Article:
The writ petition [civil] No.215 of 2005, filed by Common Cause, once again found itself consigned to deep slumber, with the five-Jude Constitution bench agreeing with the Government that the hearing of the case must be deferred to enable consideration of a legislation to legalise passive euthanasia.
The petitioner’s plea, as submitted by its counsel, Prashant Bhushan, failed to convince the bench on 15 February that this case is different from passive euthanasia, which the Government aims to address through the legislation. The next hearing of the case is on 20 July.
The petition sought the enactment of a law on the lines of the Patient Autonomy and Self-determination Act of the USA, which sanctions the practice of executing a “living will” in the nature of an advance directive for refusal of life-prolonging medical procedures in the event of the testator’s incapacitation. The matter was first disposed of on 25 February 2014.
While disposing this of in 2014, the Supreme Court did not pronounce any order on the specific prayer made in the petition, but invited a Constitution bench to resolve the inconsistencies between the Division Bench judgment in Aruna Shanbaug (2011), which allowed passive euthanasia under certain safeguards, and the Constitution Bench judgment in Gian Kaur (1996), which held that the right to life does not include the right to die.
On the hearing on 15 January, the Constitution bench sought the Centre’s response on living wills. The Government sought time to consider the report of the Law Commission reports Nos.196 and 241 on the issue, in order to prepare a Bill to facilitate passive euthanasia.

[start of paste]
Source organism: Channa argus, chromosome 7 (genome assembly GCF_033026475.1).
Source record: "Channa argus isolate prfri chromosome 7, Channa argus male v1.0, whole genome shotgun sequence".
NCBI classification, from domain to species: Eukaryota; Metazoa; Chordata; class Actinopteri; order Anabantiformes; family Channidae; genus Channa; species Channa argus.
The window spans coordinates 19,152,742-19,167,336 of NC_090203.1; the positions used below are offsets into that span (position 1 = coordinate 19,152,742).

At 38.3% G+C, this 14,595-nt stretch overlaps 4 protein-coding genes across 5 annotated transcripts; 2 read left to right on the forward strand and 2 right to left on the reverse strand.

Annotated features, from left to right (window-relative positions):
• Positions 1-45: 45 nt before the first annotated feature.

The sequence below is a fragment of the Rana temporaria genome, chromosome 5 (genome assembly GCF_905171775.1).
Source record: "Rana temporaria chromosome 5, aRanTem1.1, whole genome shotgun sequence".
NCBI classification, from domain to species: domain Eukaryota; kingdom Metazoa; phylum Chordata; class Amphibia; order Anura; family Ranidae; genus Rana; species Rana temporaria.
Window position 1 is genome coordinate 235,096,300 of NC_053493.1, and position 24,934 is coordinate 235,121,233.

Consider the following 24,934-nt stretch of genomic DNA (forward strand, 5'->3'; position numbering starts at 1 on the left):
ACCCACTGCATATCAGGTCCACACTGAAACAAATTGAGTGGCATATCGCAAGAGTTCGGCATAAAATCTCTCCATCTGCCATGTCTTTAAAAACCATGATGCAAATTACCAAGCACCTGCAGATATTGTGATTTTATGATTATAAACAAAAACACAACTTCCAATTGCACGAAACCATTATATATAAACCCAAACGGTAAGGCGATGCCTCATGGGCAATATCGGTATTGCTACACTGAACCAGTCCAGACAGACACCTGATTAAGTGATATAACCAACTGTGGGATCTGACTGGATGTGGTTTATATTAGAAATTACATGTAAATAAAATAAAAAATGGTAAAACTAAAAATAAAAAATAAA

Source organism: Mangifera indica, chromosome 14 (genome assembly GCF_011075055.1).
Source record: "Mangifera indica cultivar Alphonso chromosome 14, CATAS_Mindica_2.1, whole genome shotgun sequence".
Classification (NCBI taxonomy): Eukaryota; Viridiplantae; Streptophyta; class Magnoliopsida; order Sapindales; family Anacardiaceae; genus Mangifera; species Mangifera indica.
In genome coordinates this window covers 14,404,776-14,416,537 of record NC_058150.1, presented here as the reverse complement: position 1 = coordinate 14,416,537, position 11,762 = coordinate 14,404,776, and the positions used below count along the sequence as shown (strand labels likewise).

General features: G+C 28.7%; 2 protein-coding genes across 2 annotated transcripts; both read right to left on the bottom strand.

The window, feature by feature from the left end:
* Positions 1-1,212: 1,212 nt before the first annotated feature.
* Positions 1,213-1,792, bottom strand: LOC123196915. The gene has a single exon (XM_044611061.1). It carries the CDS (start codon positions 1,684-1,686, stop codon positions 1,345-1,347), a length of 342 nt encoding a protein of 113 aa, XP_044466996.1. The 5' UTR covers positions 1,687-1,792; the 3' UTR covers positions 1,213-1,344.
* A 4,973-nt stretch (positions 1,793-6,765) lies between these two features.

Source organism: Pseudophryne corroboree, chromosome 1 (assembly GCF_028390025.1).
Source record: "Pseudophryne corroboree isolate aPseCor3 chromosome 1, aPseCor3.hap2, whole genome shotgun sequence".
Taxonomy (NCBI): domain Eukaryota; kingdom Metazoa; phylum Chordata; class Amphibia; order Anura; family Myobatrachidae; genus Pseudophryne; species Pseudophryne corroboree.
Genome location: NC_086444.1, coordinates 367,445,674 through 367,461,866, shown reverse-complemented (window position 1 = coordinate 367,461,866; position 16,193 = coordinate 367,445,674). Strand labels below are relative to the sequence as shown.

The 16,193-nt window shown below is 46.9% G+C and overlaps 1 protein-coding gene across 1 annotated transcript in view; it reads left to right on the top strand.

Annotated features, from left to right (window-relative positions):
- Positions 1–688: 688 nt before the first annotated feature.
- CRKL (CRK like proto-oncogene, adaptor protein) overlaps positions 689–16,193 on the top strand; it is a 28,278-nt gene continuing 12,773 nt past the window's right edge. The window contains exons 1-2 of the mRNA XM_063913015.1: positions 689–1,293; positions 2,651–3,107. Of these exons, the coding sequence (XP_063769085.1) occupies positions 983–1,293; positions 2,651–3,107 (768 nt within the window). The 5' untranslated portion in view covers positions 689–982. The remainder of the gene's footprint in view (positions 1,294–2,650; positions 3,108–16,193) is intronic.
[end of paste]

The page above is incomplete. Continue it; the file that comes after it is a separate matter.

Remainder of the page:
The Law Commission in both these reports has only endorsed the right of a competent adult patient to insist that there should be no invasive medical treatment by way of artificial life sustaining measures / treatment and such decision is binding on the doctors / hospital attending on such patient provided that the doctor is satisfied that the patient has taken an ‘informed decision’ based on free exercise of his or her will.
The model bill, recommended by the Commission, in Para 11, said the advance medical directive (living will) or medical power of attorney executed by the person shall be void and of no effect and shall not be binding on any medical practitioner.
The Central Government, in its latest affidavit to the Supreme Court, has not revealed its stand on whether it agrees with the Law Commission's draft Bill on Living Will. The Government cited the pendency of the case before the Constitution bench as reason for not going ahead with the legislation on passive euthanasia, as recommended by the commission.
The Supreme Court has now given the go-ahead to the Government to prepare the law on passive euthanasia, based on the draft bill proposed by the Law Commission.
Strangely, however, both the Supreme Court and the Government are silent on whether the petitioner's plea for legalising Living Will needs to be considered on merits, irrespective of the Law Commission's opposition to it, without stating any reasons.
The Government's concerns on active euthanasia may be valid; its willingness to consider legalising passive euthanasia with safeguards needs to be appreciated. But Living will is to be executed by a healthy person,[not a patient] who decides in advance whether he or she would like to be subjected to artificial life-sustaining measures in future, and if it is given legal status, it will be binding on medical practitioners.
The brief Constitution bench hearing on the matter unfortunately has not shed enough light on the petitioner's main plea.
Read the Central Government's Affidavit here.